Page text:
How to Become More Mindful in Your Everyday Life

You may have heard of mindfulness. This approach to analyzing your thoughts is known to have benefits for your focus, happiness and creativity. If you’re intrigued by how it works, the first step is to understand just what it is. With this knowledge, you can quickly get into a daily routine to start on your mindfulness journey.

Mindfulness Versus Meditation

Mindfulness and meditation are two distinctly different things. Mindfulness is simply the state of being present, with your thoughts focused on your current state, while meditation is a technique that allows the practice of mindfulness. By dedicating a small amount of time each day to meditation, you can learn the skills needed to be more mindful in life.

Meditation may feel awkward at first; however, 10 minutes a day is all you need to get started. Then add more time as you become comfortable with your practice. It’s crucial to acknowledge your attempts to remain in the present and make a conscious commitment to your routine. After time, this will become second nature and you will begin to feel more mindful throughout the day.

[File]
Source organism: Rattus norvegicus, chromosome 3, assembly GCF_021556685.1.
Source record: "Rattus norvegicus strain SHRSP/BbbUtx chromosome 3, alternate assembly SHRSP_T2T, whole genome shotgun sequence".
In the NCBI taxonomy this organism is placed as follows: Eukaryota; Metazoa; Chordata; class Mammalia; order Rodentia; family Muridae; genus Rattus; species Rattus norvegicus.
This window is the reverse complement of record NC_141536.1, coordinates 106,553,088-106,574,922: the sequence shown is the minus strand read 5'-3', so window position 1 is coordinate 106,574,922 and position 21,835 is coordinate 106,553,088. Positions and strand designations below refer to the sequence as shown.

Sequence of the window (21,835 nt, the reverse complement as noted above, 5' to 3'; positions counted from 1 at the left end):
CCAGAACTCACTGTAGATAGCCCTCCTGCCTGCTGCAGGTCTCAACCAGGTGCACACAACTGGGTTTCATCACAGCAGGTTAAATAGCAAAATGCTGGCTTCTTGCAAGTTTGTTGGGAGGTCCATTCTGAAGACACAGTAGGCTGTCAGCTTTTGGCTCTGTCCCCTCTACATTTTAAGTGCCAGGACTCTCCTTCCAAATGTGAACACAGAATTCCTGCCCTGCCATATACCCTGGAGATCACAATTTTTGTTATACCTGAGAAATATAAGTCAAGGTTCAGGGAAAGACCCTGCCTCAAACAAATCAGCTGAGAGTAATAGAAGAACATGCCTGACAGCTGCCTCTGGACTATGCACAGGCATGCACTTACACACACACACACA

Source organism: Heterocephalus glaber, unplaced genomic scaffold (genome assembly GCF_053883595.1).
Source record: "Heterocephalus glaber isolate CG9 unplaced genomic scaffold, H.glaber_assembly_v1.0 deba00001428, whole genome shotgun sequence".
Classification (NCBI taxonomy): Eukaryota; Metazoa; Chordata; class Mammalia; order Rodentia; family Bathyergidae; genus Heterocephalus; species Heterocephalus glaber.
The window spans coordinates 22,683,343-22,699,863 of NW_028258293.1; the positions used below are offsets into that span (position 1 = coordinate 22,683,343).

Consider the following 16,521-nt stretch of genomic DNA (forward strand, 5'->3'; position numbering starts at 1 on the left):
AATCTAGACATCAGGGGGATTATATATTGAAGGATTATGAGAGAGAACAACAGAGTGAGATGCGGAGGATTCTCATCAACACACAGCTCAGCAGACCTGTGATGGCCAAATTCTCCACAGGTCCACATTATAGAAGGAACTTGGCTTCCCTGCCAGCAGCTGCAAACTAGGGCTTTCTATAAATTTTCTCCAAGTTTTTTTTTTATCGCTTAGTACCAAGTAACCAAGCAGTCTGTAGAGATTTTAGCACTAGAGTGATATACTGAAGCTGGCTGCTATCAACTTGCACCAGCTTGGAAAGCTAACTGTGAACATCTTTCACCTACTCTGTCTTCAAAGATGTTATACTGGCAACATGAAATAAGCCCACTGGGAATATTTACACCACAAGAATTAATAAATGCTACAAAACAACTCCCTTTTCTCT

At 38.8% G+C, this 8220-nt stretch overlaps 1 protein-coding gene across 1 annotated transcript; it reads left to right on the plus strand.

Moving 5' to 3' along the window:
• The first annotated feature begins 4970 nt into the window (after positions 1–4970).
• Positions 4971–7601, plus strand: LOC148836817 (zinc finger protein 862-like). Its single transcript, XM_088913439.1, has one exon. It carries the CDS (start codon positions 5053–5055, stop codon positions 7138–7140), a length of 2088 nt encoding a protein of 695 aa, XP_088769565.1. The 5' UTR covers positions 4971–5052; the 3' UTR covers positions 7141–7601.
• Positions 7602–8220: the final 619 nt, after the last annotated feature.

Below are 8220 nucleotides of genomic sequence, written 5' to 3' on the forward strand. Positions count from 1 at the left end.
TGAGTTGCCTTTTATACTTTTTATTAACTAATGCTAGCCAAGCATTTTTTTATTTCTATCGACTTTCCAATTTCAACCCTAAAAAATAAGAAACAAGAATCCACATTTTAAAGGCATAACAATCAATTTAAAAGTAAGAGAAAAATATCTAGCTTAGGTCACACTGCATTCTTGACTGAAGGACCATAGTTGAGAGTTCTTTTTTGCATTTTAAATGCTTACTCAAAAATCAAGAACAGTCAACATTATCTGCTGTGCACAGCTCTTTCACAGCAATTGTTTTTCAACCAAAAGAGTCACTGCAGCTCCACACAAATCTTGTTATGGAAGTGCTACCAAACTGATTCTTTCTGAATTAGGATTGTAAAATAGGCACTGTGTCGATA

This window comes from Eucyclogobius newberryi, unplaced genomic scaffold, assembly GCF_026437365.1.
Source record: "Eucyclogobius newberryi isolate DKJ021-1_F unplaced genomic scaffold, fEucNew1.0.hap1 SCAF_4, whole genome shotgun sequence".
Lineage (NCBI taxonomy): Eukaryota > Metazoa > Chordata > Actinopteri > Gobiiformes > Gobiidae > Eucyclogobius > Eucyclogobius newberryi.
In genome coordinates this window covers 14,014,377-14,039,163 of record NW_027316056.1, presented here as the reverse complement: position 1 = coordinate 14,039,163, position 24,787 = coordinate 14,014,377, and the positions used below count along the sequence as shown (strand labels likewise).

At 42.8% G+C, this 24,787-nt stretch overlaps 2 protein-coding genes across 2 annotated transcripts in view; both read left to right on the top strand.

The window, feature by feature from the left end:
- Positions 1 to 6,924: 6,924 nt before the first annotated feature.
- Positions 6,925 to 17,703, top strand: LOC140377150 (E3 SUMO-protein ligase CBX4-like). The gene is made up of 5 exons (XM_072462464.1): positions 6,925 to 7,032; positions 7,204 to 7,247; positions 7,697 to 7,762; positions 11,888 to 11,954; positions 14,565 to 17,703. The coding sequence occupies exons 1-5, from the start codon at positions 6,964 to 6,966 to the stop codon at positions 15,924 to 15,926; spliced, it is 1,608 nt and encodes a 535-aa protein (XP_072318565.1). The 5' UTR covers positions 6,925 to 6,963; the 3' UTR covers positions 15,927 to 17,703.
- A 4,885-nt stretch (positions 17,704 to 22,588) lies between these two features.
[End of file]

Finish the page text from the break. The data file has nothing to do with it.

How to Reach Mindfulness Through Meditation

It can be tricky to stay fixed in the present. You will have the most success in training your mind if you start in a quiet, distraction-free environment where you won’t be disturbed. Then, make yourself comfortable and find something in the present on which to focus.

Most of the time, particularly at the beginning, people concentrate on their breath to remain present. Keep in mind that it’s perfectly natural for your mind to drift. When this happens, simply bring your thoughts back to the present.

In mindfulness, people often talk about a Teflon mind. You observe your thoughts as they slide through and away again (how Teflon works on a non-stick pan). It’s not about stopping thoughts or dwelling on them but instead acknowledging them in a gentle way and allowing them to drift away as you remain focused on the present. In this way, you are preventing yourself from getting too wrapped up in the past or the future.

In truth, there’s nothing more to it than that. Mindfulness means to remain in the present moment, being gentle with yourself as you acknowledge your thoughts and allow your mind to process on its own as they pass. With time and practice, you will be able to appreciate the benefits it brings to your life and will notice that you’re more calm, creative and focused.


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Written by Dr. Andrew Lakin

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